Rio +20: Outcomes and Implications for the Financial Sector
On Wednesday, June 20th, the final document outlining the goals of the Rio +20 Earth Summit was presented. This presentation of goals preceded the discussion among the World’s leaders from June 20th –June 22nd, yet proceeded to define it. The goals contained the word (s) “reaffirm” 59 times, “support” 99 times, “encourage” 50 times, “we will” five times and “must” three times within a 49 page document. The manuscript, as well as the discussions, was described as weak, vague and a failure in establishing ways to overcome the sustainability issues that the Earth faces today. Nonetheless, while the goals served to highlight the difficulties of multilateral governance in establishing a more action oriented text; there were small changes that occurred throughout these discussions that could potentially have large impacts on global companies down the road.
Nick Clegg, head representative of Great Britain at the summit, announced that starting next April, companies listed on the London Stock Exchange will be required to disclose their use of natural resources. This will initially apply to 1,800 companies, with the hope of implementing this level of disclosure on a more widespread level in the future. This will make England the first country to force large companies to measure and disclose their carbon footprint. This is perhaps a glimpse into what may become a standard practice in countries around the world – at least there is hope that this will set a precedent.
There was also a large presence of global companies at this summit who were not seen at the monumental 1992 summit. This is possibly an indication that companies around the world are starting to recognize that environmental sustainability is likely to become more important in the coming years. On the other hand, companies may simply be aware that in light of the recent economic crisis, gaining back the trust and faith of consumers is essential for business – which might be helped by awareness of their global impact on the Earth. Either way, this can be seen as a positive step towards self-awareness in the private sector. More specifically, the U.S. agreed to partner with over 400 companies (including Wal-Mart, Coca Cola, and Unilever) in an effort to eliminate forest deforestation from their supply chains by 2020. Aviva, a large British health insurer, pushed to make reporting of environmental and social performance mandatory for companies worldwide (as it will be for companies listed on the London Stock Exchange). They succeeded only in receiving a watered down bullet point in the final document: “We acknowledge the importance of corporate sustainability reporting and encourage companies, where appropriate, especially publicly listed and large companies, to consider integrating sustainability information into their reporting cycle.” While this was only 30 % of what Aviva wanted, according to head of Aviva Investors Paul Abberley, this was still better than the 0% that he expected.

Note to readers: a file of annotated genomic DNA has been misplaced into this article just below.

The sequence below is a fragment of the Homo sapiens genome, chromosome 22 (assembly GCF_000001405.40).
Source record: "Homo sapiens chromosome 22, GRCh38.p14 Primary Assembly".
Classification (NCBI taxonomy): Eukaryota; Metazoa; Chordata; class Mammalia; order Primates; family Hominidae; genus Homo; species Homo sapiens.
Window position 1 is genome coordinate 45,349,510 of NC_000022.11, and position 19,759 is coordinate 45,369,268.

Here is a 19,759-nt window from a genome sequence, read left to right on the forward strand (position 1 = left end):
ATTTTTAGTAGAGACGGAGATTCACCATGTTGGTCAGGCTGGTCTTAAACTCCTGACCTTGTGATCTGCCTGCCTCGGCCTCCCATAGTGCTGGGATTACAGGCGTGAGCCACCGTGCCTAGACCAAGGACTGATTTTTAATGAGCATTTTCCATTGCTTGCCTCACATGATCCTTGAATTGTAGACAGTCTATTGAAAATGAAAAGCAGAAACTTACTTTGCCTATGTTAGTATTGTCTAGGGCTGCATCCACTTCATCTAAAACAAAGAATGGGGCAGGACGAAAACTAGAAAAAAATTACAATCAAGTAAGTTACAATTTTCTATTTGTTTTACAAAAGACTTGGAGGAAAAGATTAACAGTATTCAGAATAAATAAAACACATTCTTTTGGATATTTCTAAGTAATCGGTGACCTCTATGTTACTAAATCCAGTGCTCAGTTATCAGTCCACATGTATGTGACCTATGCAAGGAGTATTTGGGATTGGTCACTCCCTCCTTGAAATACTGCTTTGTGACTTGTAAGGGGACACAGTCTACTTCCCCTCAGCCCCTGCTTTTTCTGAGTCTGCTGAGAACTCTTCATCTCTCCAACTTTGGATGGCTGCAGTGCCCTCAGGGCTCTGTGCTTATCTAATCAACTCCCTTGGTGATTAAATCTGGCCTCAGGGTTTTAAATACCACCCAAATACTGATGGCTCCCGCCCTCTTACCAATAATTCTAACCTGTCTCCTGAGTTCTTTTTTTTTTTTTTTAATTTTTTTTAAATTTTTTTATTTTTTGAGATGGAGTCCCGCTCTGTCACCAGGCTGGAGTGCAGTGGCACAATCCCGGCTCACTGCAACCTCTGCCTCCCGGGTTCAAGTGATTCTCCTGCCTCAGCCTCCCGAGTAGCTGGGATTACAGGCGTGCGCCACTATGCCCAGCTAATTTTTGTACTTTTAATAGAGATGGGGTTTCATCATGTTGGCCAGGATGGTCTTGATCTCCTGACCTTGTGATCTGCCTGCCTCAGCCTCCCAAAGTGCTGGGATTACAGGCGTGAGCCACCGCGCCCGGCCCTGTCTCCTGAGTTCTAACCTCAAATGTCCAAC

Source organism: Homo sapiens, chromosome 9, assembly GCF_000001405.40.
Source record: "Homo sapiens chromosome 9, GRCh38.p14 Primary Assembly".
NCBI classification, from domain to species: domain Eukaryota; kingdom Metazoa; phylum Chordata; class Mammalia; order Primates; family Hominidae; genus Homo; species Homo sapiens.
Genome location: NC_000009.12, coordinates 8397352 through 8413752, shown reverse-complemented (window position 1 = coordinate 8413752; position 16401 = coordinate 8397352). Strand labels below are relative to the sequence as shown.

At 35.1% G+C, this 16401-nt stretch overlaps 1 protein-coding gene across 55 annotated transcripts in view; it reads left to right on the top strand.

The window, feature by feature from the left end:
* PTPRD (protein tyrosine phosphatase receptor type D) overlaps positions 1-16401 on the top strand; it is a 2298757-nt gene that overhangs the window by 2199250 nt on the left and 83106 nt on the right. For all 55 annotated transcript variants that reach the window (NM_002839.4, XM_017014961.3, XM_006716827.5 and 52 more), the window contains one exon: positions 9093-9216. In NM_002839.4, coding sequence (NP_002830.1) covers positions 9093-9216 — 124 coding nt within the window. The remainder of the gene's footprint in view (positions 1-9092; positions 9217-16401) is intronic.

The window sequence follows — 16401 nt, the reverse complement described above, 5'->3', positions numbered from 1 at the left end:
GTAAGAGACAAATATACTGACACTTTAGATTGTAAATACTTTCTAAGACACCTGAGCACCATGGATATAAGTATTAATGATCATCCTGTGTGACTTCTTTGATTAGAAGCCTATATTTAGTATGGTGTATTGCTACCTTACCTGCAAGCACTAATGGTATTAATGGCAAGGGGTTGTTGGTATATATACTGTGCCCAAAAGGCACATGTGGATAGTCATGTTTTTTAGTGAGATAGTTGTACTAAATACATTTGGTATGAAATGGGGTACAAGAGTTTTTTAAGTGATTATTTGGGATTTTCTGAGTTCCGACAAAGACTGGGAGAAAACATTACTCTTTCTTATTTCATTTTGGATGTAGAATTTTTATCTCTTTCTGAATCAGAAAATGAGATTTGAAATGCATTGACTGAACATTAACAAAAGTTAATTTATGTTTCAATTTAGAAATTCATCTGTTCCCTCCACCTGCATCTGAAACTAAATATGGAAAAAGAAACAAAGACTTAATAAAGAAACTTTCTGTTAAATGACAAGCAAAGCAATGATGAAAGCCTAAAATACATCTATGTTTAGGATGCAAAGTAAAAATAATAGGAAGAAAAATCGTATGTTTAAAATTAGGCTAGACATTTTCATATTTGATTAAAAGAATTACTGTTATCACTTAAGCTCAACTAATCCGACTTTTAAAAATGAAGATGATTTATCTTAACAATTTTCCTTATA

Noticeably, there was no call for a conclusive end to subsidies for fossil fuels. There was merely a push to “consider rationalising inefficient fossil fuel subsidies…in a manner that protects the poor and the affected communities.”
By many, this summit was considered a failure to capitalise on an opportunity that presents itself once in a generation – the opportunity to change the direction of the planet’s consumption of natural resources through the planet’s leaders. It is likely that many of those present had economic growth on their minds (as measured by GDP not by a low carbon footprint) rather than sustainability. Regardless, one should not underestimate the potential domino effect of minor changes. Only time will tell whether small adjustments that came out of this summit, such as England’s decision to become the first country to make carbon footprint measuring mandatory for companies on the London Stack Exchange, will prove essential or inconsequential in the private and financial sector as well as for the sustainability of the Earth as a whole.
Related Linkshttp://www.guardian.co.uk/sustainable-business/rio-20-earth-summit-diary-20-june?newsfeed=true http://www.namibian.com.na/news/world/full-story/archive/2012/june/article/rio-20-the-unhappy-environmental-summit/ http://www.economist.com/node/21557314 http://www.dailymail.co.uk/news/article-2163243/Rio-20-Earth-Summit--475k-300-tonnes-CO2-send-5-Eurocrats-Rio.html?ito=feeds-newsxml